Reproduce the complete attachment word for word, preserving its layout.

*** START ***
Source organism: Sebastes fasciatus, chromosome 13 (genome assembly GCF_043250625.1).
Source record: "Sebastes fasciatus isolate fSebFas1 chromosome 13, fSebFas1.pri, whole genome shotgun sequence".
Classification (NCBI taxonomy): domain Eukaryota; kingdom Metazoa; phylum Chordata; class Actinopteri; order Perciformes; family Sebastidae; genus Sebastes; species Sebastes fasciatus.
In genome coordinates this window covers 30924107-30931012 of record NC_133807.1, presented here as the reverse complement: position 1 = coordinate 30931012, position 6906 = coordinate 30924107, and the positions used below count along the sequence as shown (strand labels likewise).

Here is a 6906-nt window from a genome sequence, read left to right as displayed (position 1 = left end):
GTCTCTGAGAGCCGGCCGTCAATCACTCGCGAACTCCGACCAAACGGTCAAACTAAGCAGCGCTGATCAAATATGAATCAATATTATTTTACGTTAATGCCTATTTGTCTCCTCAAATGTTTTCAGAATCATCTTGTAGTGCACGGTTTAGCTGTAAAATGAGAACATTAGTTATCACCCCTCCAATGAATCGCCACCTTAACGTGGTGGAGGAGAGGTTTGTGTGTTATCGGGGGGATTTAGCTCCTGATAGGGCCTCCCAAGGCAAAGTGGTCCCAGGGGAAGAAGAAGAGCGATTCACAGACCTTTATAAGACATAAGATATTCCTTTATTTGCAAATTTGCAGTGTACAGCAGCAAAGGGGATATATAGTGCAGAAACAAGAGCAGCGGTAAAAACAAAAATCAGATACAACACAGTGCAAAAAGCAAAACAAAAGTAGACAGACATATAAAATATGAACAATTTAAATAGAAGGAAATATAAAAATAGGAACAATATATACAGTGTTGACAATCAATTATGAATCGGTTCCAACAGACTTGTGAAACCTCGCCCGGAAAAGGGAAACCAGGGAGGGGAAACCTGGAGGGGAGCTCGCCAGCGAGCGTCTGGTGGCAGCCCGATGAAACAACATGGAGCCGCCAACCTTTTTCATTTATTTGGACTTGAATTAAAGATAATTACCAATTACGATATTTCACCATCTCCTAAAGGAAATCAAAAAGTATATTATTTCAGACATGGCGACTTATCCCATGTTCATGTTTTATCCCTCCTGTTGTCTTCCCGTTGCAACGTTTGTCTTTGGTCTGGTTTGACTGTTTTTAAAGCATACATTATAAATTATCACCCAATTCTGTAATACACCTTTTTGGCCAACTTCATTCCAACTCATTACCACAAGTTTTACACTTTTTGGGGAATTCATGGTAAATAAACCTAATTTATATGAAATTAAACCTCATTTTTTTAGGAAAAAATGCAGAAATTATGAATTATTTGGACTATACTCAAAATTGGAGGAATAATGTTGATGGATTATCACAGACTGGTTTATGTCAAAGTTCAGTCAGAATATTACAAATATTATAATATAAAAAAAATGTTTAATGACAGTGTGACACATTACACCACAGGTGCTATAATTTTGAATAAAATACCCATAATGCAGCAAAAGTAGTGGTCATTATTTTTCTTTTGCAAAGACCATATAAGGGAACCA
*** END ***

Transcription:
Source organism: Sebastes fasciatus, chromosome 13 (genome assembly GCF_043250625.1).
Source record: "Sebastes fasciatus isolate fSebFas1 chromosome 13, fSebFas1.pri, whole genome shotgun sequence".
Classification (NCBI taxonomy): domain Eukaryota; kingdom Metazoa; phylum Chordata; class Actinopteri; order Perciformes; family Sebastidae; genus Sebastes; species Sebastes fasciatus.
In genome coordinates this window covers 30924107-30931012 of record NC_133807.1, presented here as the reverse complement: position 1 = coordinate 30931012, position 6906 = coordinate 30924107, and the positions used below count along the sequence as shown (strand labels likewise).

Here is a 6906-nt window from a genome sequence, read left to right as displayed (position 1 = left end):
GTCTCTGAGAGCCGGCCGTCAATCACTCGCGAACTCCGACCAAACGGTCAAACTAAGCAGCGCTGATCAAATATGAATCAATATTATTTTACGTTAATGCCTATTTGTCTCCTCAAATGTTTTCAGAATCATCTTGTAGTGCACGGTTTAGCTGTAAAATGAGAACATTAGTTATCACCCCTCCAATGAATCGCCACCTTAACGTGGTGGAGGAGAGGTTTGTGTGTTATCGGGGGGATTTAGCTCCTGATAGGGCCTCCCAAGGCAAAGTGGTCCCAGGGGAAGAAGAAGAGCGATTCACAGACCTTTATAAGACATAAGATATTCCTTTATTTGCAAATTTGCAGTGTACAGCAGCAAAGGGGATATATAGTGCAGAAACAAGAGCAGCGGTAAAAACAAAAATCAGATACAACACAGTGCAAAAAGCAAAACAAAAGTAGACAGACATATAAAATATGAACAATTTAAATAGAAGGAAATATAAAAATAGGAACAATATATACAGTGTTGACAATCAATTATGAATCGGTTCCAACAGACTTGTGAAACCTCGCCCGGAAAAGGGAAACCAGGGAGGGGAAACCTGGAGGGGAGCTCGCCAGCGAGCGTCTGGTGGCAGCCCGATGAAACAACATGGAGCCGCCAACCTTTTTCATTTATTTGGACTTGAATTAAAGATAATTACCAATTACGATATTTCACCATCTCCTAAAGGAAATCAAAAAGTATATTATTTCAGACATGGCGACTTATCCCATGTTCATGTTTTATCCCTCCTGTTGTCTTCCCGTTGCAACGTTTGTCTTTGGTCTGGTTTGACTGTTTTTAAAGCATACATTATAAATTATCACCCAATTCTGTAATACACCTTTTTGGCCAACTTCATTCCAACTCATTACCACAAGTTTTACACTTTTTGGGGAATTCATGGTAAATAAACCTAATTTATATGAAATTAAACCTCATTTTTTTAGGAAAAAATGCAGAAATTATGAATTATTTGGACTATACTCAAAATTGGAGGAATAATGTTGATGGATTATCACAGACTGGTTTATGTCAAAGTTCAGTCAGAATATTACAAATATTATAATATAAAAAAAATGTTTAATGACAGTGTGACACATTACACCACAGGTGCTATAATTTTGAATAAAATACCCATAATGCAGCAAAAGTAGTGGTCATTATTTTTCTTTTGCAAAGACCATATAAGGGAACCA